Whatever your unproductive or negative forces are, whether that’s a startup, a toxic relationship, an unhealthy eating habit, or an addiction, it’s important that you have clarity around it. Be willing to cut out what doesn’t serve you.
And whatever you substitute in as a replacement for those factors holding you back, make into goals in your sheet from above.
Be short, articulate, and clear, and have dates, metrics, and specificity.
Step 3) “Gentle Persistence” Does the Trick
Now that you have clear goals, with timelines and metrics, it’s time to go dominate, right?
Well, kind of.
Try not to be too “knee-jerky” or “blunt force” with them. Instead, start with intention and proactivity. Balance your energy exertion so that you can be a marathoner instead of a sprinter.
“Balance” is the keyword.
- sprints and rests
- exertion and rewards
- work and vacations
- impatience and patience
- hustle and happy
We coined a concept internally at our company, “gentle persistence,” which employs a few values: hard work, diligence, clarity, continuity, and consistency.
I implore you to go back every day and apply yourself, even if just a little. Instead of having “flash in the pan” hustle.
We tend to get distracted after binging and growing bored of a project after consuming nothing but that for weeks, months, or years.
In contrast, for my Spanish goal, I started with 5 minutes per day on Duolingo. Next quarter, I hired an Argentinian college student to tutor me for $10/week via Upwork. By the time I visited Colombia 12 months later, I was speaking Spanish comfortably with almost everyone I encountered.
It’s all about being forgiving to yourself when you miss, making small adjustments to your goals as dynamics change, and staying applied.
“Persistence creates momentum.”
My 2018 Goals Review
I checked back in about every quarter on my goals, adjusting a little each time as goals were hit or as I lost interest in others.
I found it fun to look back and see the ones that I’d achieved, especially since some of them came as a surprise to me.
I hadn’t even thought about my Spanish speaking goal in a while, until just recently, when I caught myself having a deep conversation in Spanish with an Uber driver from the Dominican Republic.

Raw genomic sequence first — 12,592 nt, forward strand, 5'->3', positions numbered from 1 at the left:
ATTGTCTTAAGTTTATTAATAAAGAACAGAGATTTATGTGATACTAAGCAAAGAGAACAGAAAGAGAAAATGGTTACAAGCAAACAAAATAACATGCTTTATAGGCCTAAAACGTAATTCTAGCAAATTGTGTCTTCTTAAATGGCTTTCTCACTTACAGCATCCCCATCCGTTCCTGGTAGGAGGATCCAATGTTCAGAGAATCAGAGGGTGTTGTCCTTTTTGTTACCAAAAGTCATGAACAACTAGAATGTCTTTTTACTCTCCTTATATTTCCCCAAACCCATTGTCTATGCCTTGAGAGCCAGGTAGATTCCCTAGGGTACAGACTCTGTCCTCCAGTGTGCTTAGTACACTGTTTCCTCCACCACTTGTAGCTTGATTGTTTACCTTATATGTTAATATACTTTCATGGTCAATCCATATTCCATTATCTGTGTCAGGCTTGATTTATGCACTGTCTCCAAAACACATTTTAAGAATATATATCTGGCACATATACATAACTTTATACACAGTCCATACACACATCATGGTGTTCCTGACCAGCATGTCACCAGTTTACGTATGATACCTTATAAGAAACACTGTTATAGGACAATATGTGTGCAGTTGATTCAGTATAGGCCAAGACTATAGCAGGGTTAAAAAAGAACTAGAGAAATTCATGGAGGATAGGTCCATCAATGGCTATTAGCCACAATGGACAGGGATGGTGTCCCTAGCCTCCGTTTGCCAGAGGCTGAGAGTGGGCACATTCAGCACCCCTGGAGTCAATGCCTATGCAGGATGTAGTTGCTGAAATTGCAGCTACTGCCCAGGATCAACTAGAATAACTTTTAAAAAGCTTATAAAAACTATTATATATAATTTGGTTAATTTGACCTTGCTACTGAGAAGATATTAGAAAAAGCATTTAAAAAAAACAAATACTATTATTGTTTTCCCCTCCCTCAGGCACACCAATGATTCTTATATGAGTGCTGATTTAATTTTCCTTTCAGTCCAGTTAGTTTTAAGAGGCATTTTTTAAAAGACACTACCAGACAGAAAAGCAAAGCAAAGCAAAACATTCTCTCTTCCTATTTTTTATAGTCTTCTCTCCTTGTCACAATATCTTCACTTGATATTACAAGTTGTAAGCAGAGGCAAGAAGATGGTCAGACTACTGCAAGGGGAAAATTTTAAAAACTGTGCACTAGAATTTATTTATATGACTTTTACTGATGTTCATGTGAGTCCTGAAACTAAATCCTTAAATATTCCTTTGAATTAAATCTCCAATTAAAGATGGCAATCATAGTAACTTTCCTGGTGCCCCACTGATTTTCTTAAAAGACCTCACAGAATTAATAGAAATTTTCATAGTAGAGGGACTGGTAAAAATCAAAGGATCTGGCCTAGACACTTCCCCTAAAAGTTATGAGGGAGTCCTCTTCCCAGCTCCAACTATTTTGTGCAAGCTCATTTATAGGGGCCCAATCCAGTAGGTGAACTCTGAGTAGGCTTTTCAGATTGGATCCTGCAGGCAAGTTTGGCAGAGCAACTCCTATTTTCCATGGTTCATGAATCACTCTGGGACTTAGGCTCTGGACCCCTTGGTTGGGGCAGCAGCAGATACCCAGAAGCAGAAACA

For each of my personal and business goals that I hit, I’d initially set very low targets, ones that I knew I could achieve.
Before I knew it, the low goals were reached, and I felt it was fair to increase my targets.
A Quick Story
I set a goal to grow agency revenue 50% (1.5X) by March 2018 for my division but reached that in February. I enjoyed that buzz through March, then set my goal to 100% (2X) growth in sales for the end of June 2018. Once that came through, I hit a flatline because our business had some growing pains (staffing, operations).
While I hashed those growing pains out, I shifted and set some personal savings and investments goals for the end of December. Those savings and investment goals were reached by November of 2018.
Then, once the growing pains in staffing and operations were resolved, we were back on the gravy train toward reaching our sales goal for the end of 2018.
As you can see, I stayed flexible and patient, but also persistent. If something didn’t come through, I didn’t throw my hands in the air and yell “forget it”. Instead, I shifted my goals to match my needs better at that time.
Taking Simple Action
Take a moment and write your 3 business and 3 personal goals for Q1 in a word doc, and feel free to share it back with me by posting an Instagram story of your goals and tag me @tcg_style. I’ll provide some feedback if you’d like.
It really isn’t hard – just list off 3 personal and 3 business goals you want to hit, and make them easy to hit. Then, break them up in four quarters, making each quarter a progress goal toward the end-of-year ones.
From there, you’ll want to print and read them regularly.
For me, I read them every day and night for the first 90 days until they were engrained. Once I got the hang of thinking of them regularly, I cut it down to about once per week.
Happy goal setting!
JMOpinions expressed here are the opinions of the author. Influencive does not endorse or review brands mentioned; does not and can not investigate relationships with brands, products, and people mentioned and is up to the author to disclose. VIP Contributors and Contributors, amongst other accounts and articles, are professional fee-based.
Jonathan Maxim is an app designer, digital marketer and thought leader in the fitness and technology realms. After leaving his job at a Fortune 50 company, he merged his management experience with his passion for technology and innovation to create Apps that encourage fitness and wellness. Educated at San Diego State University first in Graphic Design and User Interface, he went on to gain his Masters of Business from SDSU as well. Currently he serves as founder and CEO of Vea Fitness, an app that rewards you for working out with monetary incentives.